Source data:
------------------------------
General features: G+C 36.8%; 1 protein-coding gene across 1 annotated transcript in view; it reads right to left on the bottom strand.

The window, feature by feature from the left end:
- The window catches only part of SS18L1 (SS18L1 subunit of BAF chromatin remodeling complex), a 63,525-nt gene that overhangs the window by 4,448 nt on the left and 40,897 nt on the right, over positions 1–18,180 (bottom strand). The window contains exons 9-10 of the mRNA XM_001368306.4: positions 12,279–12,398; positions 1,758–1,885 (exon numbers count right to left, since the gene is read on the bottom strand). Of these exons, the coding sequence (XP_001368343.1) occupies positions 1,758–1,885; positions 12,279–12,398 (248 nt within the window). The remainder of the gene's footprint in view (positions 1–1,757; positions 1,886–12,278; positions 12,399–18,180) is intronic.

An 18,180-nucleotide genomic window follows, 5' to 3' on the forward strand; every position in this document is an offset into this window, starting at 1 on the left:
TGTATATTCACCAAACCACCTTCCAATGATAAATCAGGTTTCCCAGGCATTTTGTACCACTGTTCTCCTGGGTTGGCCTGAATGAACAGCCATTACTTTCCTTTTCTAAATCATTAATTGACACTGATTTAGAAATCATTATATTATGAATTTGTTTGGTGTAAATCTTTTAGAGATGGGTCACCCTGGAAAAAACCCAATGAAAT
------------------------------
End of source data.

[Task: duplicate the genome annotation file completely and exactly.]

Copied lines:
General features: G+C 36.8%; 1 protein-coding gene across 1 annotated transcript in view; it reads right to left on the bottom strand.

The window, feature by feature from the left end:
- The window catches only part of SS18L1 (SS18L1 subunit of BAF chromatin remodeling complex), a 63,525-nt gene that overhangs the window by 4,448 nt on the left and 40,897 nt on the right, over positions 1–18,180 (bottom strand). The window contains exons 9-10 of the mRNA XM_001368306.4: positions 12,279–12,398; positions 1,758–1,885 (exon numbers count right to left, since the gene is read on the bottom strand). Of these exons, the coding sequence (XP_001368343.1) occupies positions 1,758–1,885; positions 12,279–12,398 (248 nt within the window). The remainder of the gene's footprint in view (positions 1–1,757; positions 1,886–12,278; positions 12,399–18,180) is intronic.

An 18,180-nucleotide genomic window follows, 5' to 3' on the forward strand; every position in this document is an offset into this window, starting at 1 on the left:
TGTATATTCACCAAACCACCTTCCAATGATAAATCAGGTTTCCCAGGCATTTTGTACCACTGTTCTCCTGGGTTGGCCTGAATGAACAGCCATTACTTTCCTTTTCTAAATCATTAATTGACACTGATTTAGAAATCATTATATTATGAATTTGTTTGGTGTAAATCTTTTAGAGATGGGTCACCCTGGAAAAAACCCAATGAAAT